Non-brand keywords are the opposite. These keywords are all based on non-brand search queries and would typically contain relevant words that pertain to your business. Growth in non-brand keywords is really the bread and butter of a search marketing campaign.
Traffic from non-brand keywords is made up of discovery-based visitors. They are finding out about your website and company from a search query that is related to your product or services offered.
Brand Keywords – know the brand.
Non-Brand Keywords – grow the brand.
Withheld (not provided) Keywords
There is another category of keywords that was only recently introduced to website analytics programs – the (not provided) or withheld keyword. These visits come from searchers who are signed into a Google account when they make the query. Google withholds the data for organic search traffic because they are looking out for your safety online.
“As search becomes an increasingly customized experience, we recognize the growing importance of protecting the personalized search results we deliver. When signed in users search, websites you visit from our organic search listings will still know that you came from Google, but won’t receive information about each individual query.”
So instead of seeing the search query in analytics for a particular visit, you will instead see (not provided) and all queries that match that will be lumped in together. When Google first released this feature in 2011, they said it would impact 5% to 10% of search queries. But this is industry specific as sites that are more technology focused are reporting that (not provided) keywords represent 50% of search traffic. Additionally, as Google pushes and promotes the use of their social network called Google+, more and more Google users will be searching while signed in, resulting in less data for Web marketers.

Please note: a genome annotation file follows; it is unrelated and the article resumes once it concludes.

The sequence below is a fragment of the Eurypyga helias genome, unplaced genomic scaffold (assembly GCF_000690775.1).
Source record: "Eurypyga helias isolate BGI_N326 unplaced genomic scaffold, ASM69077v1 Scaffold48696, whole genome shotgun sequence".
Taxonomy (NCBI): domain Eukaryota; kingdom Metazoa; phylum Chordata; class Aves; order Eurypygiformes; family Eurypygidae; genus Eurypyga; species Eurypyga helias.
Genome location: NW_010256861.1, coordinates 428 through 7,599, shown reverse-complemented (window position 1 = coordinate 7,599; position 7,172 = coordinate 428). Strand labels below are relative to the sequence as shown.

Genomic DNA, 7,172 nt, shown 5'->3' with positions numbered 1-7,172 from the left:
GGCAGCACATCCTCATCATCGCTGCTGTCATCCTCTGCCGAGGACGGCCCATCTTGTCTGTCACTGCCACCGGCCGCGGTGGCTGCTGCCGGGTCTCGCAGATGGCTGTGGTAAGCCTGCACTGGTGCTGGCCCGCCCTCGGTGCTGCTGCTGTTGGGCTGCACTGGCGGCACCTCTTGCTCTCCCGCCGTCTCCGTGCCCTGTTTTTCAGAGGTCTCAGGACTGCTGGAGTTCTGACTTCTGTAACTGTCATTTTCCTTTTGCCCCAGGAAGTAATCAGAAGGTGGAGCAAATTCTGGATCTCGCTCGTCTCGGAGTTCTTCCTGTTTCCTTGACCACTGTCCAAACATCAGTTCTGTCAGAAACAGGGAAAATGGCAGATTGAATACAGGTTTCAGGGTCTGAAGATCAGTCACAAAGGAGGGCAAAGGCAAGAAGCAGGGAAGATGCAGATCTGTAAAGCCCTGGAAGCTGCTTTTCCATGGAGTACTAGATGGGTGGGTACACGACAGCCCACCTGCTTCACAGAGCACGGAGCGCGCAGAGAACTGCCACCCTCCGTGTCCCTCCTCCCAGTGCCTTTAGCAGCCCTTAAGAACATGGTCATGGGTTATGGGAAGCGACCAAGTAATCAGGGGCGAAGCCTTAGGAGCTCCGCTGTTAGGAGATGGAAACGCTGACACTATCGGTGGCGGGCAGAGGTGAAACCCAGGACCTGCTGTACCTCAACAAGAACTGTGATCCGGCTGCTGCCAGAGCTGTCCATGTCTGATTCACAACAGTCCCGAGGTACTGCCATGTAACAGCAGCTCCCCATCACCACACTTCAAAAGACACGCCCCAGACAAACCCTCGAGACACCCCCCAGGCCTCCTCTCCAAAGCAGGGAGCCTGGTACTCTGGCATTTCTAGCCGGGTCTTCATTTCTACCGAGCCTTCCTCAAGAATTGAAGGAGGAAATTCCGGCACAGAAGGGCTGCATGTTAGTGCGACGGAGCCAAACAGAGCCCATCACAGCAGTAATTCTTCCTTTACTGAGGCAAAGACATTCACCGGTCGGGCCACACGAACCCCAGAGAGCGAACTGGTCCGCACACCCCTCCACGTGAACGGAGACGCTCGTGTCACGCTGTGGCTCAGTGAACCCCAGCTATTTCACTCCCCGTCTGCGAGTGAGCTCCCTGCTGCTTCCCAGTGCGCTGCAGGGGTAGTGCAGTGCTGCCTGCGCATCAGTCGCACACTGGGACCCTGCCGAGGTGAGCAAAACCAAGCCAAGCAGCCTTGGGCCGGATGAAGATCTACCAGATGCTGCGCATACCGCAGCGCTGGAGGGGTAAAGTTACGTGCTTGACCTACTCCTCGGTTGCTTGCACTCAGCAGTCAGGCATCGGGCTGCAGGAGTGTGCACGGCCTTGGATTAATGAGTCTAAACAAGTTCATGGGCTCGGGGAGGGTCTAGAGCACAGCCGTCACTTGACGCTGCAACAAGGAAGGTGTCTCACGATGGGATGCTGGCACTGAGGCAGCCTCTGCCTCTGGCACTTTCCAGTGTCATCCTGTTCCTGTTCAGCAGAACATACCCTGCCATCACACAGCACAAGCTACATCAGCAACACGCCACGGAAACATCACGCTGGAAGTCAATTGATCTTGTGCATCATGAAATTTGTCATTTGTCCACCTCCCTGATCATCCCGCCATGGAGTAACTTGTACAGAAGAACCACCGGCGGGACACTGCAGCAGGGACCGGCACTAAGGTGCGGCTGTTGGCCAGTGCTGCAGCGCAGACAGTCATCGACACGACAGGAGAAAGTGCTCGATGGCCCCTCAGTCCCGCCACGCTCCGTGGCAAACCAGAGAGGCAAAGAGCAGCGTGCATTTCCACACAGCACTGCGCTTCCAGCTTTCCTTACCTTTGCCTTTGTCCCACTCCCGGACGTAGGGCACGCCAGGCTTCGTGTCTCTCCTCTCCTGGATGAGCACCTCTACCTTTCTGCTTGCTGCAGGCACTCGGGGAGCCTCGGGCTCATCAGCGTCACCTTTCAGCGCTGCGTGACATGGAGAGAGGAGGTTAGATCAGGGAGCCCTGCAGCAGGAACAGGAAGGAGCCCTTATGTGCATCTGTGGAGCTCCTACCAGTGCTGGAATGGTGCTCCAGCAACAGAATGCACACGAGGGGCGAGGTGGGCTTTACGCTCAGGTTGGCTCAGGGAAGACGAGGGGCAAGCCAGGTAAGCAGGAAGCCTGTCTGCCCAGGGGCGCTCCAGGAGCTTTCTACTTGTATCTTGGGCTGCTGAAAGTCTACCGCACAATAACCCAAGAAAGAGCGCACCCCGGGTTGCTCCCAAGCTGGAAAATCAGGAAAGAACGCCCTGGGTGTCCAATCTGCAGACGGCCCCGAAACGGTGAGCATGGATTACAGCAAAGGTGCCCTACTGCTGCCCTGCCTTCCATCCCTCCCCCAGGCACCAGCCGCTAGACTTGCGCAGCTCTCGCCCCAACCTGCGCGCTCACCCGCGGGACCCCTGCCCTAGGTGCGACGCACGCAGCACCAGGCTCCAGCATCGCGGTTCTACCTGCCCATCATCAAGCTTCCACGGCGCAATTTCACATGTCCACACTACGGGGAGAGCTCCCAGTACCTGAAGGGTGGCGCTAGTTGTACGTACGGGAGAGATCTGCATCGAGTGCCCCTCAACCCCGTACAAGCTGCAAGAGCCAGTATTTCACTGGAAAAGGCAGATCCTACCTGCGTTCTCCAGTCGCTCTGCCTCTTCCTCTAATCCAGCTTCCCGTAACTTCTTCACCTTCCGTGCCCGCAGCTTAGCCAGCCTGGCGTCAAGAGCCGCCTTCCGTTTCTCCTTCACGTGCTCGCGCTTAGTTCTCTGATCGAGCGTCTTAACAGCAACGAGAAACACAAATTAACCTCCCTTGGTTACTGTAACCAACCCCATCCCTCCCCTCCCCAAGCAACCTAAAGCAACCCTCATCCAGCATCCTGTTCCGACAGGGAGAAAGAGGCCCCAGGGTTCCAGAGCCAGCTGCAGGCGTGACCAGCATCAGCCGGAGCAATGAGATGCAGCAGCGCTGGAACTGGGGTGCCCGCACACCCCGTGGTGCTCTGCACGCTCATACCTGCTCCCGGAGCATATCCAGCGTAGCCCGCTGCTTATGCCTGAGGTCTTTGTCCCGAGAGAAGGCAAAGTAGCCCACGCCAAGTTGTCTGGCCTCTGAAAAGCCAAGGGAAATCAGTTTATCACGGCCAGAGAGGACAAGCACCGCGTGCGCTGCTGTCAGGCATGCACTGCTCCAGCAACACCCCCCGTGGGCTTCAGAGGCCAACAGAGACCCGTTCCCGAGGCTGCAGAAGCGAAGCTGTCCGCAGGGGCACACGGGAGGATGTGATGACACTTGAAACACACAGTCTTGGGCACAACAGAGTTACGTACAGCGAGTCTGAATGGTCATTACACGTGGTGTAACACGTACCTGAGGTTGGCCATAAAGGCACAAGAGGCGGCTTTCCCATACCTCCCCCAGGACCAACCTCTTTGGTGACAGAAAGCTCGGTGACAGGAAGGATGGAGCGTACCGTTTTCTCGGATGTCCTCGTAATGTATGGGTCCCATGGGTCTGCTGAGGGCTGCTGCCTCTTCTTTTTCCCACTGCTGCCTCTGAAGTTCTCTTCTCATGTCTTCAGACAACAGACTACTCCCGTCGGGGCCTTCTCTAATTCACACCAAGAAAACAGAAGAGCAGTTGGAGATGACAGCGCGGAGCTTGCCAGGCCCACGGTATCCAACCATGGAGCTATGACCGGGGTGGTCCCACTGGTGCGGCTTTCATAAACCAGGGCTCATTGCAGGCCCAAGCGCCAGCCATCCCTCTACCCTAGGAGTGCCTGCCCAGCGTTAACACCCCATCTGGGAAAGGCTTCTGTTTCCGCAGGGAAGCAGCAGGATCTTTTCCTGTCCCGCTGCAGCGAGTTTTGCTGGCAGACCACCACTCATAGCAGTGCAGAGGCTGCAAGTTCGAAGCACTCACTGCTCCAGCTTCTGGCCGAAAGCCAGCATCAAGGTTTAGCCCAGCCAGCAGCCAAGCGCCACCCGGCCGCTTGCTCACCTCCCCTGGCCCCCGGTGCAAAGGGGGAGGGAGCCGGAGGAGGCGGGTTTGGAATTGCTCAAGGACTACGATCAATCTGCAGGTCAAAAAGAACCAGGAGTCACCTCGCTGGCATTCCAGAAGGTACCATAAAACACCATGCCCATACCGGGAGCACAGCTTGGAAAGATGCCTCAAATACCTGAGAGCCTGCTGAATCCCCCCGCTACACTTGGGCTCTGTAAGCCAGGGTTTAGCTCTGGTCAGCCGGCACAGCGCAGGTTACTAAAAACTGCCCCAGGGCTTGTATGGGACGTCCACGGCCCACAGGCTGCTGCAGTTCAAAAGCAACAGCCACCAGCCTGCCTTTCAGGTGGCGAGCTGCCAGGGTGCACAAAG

Losing this data forces some marketers to use Google’s advertising product called Adwords, where full search query data is available from all users, signed in or not. If you are interested, Relentless is a Certified Google Partner and can help you set up a paid search marketing campaign.
There are a number of research tools available to the public. Some of them are free while others require a subscription service. Relentless uses a mix of free and paid services to perform keyword research for our clients. Here are some examples of the tools we use.
Google’s Keyword Tool
The Google Keyword Tool is probably the most popular tool when it comes to keyword research. It allows you to enter search terms or a specific website, and get an estimated number of monthly searches for the terms globally or locally on Google. You can select which country you want to use for local results depending on which area your services or products are offered. This tool is free to use.
Bing Keyword Research Tool
The Bing Keyword Tool is essentially the same as Google’s version but obviously uses historical searches on Bing for its dataset. This tool is free to use.